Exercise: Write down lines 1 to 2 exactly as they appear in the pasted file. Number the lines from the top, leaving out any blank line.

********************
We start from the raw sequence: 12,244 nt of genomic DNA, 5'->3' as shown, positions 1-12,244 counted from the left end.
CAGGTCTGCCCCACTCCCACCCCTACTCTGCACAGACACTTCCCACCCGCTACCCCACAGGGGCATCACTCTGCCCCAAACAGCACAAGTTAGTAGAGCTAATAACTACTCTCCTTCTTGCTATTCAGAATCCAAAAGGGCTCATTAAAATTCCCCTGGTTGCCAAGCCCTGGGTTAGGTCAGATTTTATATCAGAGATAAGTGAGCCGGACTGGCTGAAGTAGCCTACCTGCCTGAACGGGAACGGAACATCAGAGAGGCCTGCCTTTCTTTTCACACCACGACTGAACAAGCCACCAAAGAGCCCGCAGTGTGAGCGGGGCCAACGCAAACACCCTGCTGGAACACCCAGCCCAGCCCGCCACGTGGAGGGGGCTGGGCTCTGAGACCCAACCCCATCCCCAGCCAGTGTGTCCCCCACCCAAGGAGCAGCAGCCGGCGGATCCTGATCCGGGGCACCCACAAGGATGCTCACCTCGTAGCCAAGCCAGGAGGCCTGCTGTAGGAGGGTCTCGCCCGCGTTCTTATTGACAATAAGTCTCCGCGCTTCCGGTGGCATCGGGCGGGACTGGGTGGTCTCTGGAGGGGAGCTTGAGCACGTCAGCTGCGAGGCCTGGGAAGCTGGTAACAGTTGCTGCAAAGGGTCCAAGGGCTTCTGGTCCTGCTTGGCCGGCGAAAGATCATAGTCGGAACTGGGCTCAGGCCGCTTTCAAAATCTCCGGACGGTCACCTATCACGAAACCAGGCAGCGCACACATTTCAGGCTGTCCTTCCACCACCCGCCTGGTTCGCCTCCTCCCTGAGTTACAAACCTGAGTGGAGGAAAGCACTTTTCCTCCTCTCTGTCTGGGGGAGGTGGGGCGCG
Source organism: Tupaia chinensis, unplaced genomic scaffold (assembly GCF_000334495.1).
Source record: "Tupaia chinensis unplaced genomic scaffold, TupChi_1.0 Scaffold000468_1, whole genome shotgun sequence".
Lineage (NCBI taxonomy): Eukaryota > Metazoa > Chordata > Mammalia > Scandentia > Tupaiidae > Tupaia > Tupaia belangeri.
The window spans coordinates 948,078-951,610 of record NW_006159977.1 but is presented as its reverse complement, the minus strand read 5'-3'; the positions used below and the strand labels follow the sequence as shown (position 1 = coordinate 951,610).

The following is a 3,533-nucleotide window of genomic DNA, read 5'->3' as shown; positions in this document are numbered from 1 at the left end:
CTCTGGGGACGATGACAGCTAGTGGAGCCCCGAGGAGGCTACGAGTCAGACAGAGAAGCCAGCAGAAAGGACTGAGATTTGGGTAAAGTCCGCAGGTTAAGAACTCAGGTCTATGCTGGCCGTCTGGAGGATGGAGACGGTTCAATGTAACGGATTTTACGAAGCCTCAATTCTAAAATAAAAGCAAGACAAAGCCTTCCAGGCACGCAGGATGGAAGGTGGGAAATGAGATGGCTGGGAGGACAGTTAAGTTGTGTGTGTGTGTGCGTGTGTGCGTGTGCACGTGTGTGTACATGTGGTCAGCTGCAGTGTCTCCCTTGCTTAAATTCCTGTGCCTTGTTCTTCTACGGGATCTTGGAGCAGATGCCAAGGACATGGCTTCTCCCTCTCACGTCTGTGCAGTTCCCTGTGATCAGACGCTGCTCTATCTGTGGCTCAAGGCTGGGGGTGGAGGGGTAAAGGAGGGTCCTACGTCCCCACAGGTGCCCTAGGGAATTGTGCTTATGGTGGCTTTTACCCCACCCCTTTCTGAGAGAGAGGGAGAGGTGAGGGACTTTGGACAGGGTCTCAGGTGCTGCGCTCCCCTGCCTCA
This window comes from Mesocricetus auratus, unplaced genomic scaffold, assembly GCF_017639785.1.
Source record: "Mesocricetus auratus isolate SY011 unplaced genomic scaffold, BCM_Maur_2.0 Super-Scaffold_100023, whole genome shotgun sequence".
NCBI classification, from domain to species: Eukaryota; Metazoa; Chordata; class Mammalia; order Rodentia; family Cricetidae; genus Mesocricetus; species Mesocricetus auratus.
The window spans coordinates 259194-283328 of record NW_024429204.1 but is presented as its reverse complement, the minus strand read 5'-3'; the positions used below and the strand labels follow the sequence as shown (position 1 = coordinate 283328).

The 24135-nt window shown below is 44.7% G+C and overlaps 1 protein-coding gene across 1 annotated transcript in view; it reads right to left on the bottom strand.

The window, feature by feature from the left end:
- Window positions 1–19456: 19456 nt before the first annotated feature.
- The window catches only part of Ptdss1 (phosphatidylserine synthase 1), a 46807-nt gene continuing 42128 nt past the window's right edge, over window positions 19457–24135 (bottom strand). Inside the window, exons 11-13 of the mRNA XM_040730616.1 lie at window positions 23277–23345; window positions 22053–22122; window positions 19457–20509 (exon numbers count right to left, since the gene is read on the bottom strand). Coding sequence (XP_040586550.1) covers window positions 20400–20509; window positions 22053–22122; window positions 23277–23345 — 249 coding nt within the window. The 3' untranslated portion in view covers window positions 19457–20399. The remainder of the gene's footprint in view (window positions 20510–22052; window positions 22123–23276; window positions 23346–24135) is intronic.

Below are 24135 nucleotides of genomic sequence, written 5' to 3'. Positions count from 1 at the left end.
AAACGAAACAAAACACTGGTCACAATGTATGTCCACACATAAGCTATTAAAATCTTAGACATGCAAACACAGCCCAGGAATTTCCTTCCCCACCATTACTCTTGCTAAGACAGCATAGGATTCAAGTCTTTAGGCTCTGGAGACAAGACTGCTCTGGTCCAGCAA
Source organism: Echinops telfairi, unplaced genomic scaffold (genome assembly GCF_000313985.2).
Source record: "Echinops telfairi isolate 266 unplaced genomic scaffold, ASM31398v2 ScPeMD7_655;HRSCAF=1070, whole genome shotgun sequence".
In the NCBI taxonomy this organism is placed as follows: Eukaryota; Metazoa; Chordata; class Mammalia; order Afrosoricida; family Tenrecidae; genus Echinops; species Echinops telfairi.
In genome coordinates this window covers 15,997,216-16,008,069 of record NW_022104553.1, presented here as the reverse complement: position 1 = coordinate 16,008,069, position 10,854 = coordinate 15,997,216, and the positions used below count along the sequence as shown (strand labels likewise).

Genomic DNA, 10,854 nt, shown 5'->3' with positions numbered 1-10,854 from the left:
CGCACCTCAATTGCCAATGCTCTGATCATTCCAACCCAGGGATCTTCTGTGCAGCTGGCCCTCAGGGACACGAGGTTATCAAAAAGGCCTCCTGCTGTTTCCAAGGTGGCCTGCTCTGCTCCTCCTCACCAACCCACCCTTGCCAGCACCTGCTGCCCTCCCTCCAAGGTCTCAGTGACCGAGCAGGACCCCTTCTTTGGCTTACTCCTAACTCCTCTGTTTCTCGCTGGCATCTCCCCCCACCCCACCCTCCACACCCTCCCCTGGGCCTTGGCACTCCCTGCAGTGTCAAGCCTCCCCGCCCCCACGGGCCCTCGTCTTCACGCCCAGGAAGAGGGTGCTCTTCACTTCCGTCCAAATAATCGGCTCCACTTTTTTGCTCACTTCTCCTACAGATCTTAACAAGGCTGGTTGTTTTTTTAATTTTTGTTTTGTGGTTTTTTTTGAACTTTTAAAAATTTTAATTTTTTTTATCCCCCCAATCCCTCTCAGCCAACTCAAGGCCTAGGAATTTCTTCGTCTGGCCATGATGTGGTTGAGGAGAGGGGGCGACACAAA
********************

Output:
We start from the raw sequence: 12,244 nt of genomic DNA, 5'->3' as shown, positions 1-12,244 counted from the left end.
CAGGTCTGCCCCACTCCCACCCCTACTCTGCACAGACACTTCCCACCCGCTACCCCACAGGGGCATCACTCTGCCCCAAACAGCACAAGTTAGTAGAGCTAATAACTACTCTCCTTCTTGCTATTCAGAATCCAAAAGGGCTCATTAAAATTCCCCTGGTTGCCAAGCCCTGGGTTAGGTCAGATTTTATATCAGAGATAAGTGAGCCGGACTGGCTGAAGTAGCCTACCTGCCTGAACGGGAACGGAACATCAGAGAGGCCTGCCTTTCTTTTCACACCACGACTGAACAAGCCACCAAAGAGCCCGCAGTGTGAGCGGGGCCAACGCAAACACCCTGCTGGAACACCCAGCCCAGCCCGCCACGTGGAGGGGGCTGGGCTCTGAGACCCAACCCCATCCCCAGCCAGTGTGTCCCCCACCCAAGGAGCAGCAGCCGGCGGATCCTGATCCGGGGCACCCACAAGGATGCTCACCTCGTAGCCAAGCCAGGAGGCCTGCTGTAGGAGGGTCTCGCCCGCGTTCTTATTGACAATAAGTCTCCGCGCTTCCGGTGGCATCGGGCGGGACTGGGTGGTCTCTGGAGGGGAGCTTGAGCACGTCAGCTGCGAGGCCTGGGAAGCTGGTAACAGTTGCTGCAAAGGGTCCAAGGGCTTCTGGTCCTGCTTGGCCGGCGAAAGATCATAGTCGGAACTGGGCTCAGGCCGCTTTCAAAATCTCCGGACGGTCACCTATCACGAAACCAGGCAGCGCACACATTTCAGGCTGTCCTTCCACCACCCGCCTGGTTCGCCTCCTCCCTGAGTTACAAACCTGAGTGGAGGAAAGCACTTTTCCTCCTCTCTGTCTGGGGGAGGTGGGGCGCG